Above: Astilbe. Photo by bluebudgie on Pixabay.
Spring has sprung and the garden centers are bursting at the seams with new plants to add to your garden and landscape. Why not get the most bang for your buck by adding perennials to your garden?
Perennials come back every year, so once they’re established, they’ll make a permanent home in your garden. Annuals are great for instant color, but they only last one growing season. Plant perennials and you’ll be able to enjoy them for years to come.
Prepare for the plants
When planting perennials, you want to choose a suitable site. Many require full sun, but others prefer the shady spots in your garden.
Before you choose a well-suited perennial, you’ll need to get the soil in shape. Most plants prefer well-drained soils full of organic matter. Planting perennials into untreated Georgia clay most likely will result in poorly grown and unhealthy plants.
To get started, you need to break up the soil, add some good compost or topsoil and combine them together. You also can add some slow-release fertilizer to start.
Pick your plants
When selecting perennials, be sure to check the tag to make sure they’re suited for the spot you’ve chosen and prepared. If you have a sunny spot, make sure to select a plant that can take full sun. The same goes for shade or part-shade.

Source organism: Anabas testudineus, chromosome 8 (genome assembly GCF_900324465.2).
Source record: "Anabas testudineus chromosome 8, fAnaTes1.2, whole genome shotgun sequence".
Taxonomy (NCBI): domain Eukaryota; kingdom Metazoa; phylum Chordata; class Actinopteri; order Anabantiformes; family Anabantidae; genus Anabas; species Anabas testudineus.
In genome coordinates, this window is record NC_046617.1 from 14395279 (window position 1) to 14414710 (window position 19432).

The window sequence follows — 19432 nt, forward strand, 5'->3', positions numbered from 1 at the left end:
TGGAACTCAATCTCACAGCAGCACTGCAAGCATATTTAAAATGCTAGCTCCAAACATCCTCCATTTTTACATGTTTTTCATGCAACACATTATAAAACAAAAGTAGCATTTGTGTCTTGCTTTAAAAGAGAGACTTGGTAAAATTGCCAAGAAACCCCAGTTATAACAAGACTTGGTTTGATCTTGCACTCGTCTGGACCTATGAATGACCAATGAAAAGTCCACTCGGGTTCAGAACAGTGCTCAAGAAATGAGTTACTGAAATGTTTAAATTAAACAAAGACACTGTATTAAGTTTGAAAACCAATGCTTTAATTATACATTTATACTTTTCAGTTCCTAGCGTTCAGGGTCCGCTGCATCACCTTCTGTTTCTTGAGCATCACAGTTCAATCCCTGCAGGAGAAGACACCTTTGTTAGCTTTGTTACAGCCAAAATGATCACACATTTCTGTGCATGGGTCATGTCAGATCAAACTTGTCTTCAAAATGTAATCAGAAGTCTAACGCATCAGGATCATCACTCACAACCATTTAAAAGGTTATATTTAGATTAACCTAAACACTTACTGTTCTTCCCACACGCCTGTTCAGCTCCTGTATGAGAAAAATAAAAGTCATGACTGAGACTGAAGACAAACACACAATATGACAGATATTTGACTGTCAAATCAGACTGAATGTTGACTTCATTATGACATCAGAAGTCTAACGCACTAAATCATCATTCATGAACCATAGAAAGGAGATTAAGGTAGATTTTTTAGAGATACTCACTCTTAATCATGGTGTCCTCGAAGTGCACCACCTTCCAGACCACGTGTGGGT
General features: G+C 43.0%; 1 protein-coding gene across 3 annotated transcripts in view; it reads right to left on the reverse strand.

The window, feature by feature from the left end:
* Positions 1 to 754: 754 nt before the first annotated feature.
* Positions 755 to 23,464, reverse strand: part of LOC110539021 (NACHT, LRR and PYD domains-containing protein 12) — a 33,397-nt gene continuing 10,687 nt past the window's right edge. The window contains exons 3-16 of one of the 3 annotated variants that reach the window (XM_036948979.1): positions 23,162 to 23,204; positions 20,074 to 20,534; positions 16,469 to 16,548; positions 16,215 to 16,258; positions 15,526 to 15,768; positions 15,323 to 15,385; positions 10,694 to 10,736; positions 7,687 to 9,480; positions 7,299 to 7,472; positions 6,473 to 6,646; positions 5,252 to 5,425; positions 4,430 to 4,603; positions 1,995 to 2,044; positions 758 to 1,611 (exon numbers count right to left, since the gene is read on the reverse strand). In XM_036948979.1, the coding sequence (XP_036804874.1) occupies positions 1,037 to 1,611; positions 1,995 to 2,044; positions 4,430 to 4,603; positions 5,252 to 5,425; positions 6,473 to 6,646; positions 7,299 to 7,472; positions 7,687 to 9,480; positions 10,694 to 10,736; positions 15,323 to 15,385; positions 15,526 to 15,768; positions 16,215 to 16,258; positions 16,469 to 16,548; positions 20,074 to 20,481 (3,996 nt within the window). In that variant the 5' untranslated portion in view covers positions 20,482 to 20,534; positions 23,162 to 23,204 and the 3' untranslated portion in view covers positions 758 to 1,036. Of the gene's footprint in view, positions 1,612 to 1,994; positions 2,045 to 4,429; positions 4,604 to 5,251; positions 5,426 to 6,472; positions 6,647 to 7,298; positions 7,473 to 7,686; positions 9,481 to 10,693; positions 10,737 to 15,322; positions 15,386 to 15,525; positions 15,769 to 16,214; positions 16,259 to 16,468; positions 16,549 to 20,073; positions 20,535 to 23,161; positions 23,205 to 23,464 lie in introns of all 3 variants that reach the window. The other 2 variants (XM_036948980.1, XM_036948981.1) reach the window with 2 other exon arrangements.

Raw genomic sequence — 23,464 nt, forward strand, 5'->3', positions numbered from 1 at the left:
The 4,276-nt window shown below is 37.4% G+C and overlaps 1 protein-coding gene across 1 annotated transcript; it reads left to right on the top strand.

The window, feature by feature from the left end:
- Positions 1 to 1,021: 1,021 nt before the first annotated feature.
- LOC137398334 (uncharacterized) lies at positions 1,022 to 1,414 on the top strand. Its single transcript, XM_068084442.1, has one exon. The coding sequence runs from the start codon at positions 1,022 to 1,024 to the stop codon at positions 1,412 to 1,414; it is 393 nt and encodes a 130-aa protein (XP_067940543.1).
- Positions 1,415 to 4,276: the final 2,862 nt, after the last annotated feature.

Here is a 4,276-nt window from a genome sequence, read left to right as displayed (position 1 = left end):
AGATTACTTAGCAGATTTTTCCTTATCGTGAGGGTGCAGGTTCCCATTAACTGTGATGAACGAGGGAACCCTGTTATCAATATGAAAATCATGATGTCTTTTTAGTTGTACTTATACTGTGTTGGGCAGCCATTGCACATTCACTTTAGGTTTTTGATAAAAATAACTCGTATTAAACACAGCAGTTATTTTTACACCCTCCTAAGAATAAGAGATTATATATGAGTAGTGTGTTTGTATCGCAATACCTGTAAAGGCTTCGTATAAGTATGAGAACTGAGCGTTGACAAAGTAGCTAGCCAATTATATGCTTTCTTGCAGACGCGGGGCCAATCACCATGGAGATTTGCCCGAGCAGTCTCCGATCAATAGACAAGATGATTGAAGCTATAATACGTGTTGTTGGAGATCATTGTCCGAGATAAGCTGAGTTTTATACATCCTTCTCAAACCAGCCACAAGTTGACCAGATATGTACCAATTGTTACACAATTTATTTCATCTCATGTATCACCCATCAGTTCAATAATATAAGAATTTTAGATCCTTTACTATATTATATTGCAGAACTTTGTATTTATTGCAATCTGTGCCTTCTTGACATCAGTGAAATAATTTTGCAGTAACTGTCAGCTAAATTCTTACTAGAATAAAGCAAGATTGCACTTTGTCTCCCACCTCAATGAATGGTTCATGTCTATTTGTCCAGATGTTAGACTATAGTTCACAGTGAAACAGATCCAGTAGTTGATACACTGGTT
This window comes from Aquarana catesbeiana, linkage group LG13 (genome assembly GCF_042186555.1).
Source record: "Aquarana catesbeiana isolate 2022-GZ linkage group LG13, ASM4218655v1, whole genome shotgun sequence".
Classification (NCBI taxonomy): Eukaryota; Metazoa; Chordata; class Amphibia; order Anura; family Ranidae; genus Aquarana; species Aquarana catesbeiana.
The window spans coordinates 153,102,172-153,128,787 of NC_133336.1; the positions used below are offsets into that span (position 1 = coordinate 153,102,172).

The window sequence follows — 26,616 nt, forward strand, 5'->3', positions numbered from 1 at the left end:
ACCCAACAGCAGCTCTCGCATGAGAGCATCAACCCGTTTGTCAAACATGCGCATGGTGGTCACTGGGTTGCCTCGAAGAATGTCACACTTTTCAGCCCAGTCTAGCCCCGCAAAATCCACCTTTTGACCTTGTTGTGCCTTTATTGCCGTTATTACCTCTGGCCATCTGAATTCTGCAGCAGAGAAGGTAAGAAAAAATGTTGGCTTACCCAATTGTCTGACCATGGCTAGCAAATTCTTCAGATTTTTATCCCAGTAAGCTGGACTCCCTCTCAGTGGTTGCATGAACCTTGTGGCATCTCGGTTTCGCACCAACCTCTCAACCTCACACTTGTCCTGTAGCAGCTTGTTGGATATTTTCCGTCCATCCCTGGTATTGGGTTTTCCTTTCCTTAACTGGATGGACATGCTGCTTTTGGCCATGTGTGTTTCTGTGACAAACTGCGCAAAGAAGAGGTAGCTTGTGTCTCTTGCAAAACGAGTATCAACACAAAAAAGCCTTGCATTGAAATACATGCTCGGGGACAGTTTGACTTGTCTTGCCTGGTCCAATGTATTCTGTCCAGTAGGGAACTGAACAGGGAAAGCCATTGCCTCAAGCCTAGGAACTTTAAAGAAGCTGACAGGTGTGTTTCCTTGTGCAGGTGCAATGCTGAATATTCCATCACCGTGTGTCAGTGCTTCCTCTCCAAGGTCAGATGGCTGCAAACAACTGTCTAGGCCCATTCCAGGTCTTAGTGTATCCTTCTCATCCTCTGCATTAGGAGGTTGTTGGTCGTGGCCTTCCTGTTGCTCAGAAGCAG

Some popular perennials for Georgia are:
- Heuchera: Valued for its very colorful foliage, it does well in shade to partial shade.
- Purple Coneflower, Rudbeckia, Shasta Daisy: These make great cut flowers with purple, yellow and white blooms, and they prefer full sun.
- Salvia: With blooms that last summer through fall, the tall flower spikes can tolerate partial shade to sun.
- Astilbe: These have feathery flower spikes that can tolerate shade to partial shade.
- Ajuga: A low growing ground cover with green to bronze foliage, it’s good for shade to partial shade.
These are just a few of the many perennials recommended for Georgia. You can plant perennials in masses, along borders or to add some pops of color here and there in your landscape. Water them well when they’re first planted to help get them established and add fertilizer every 6 to 8 weeks.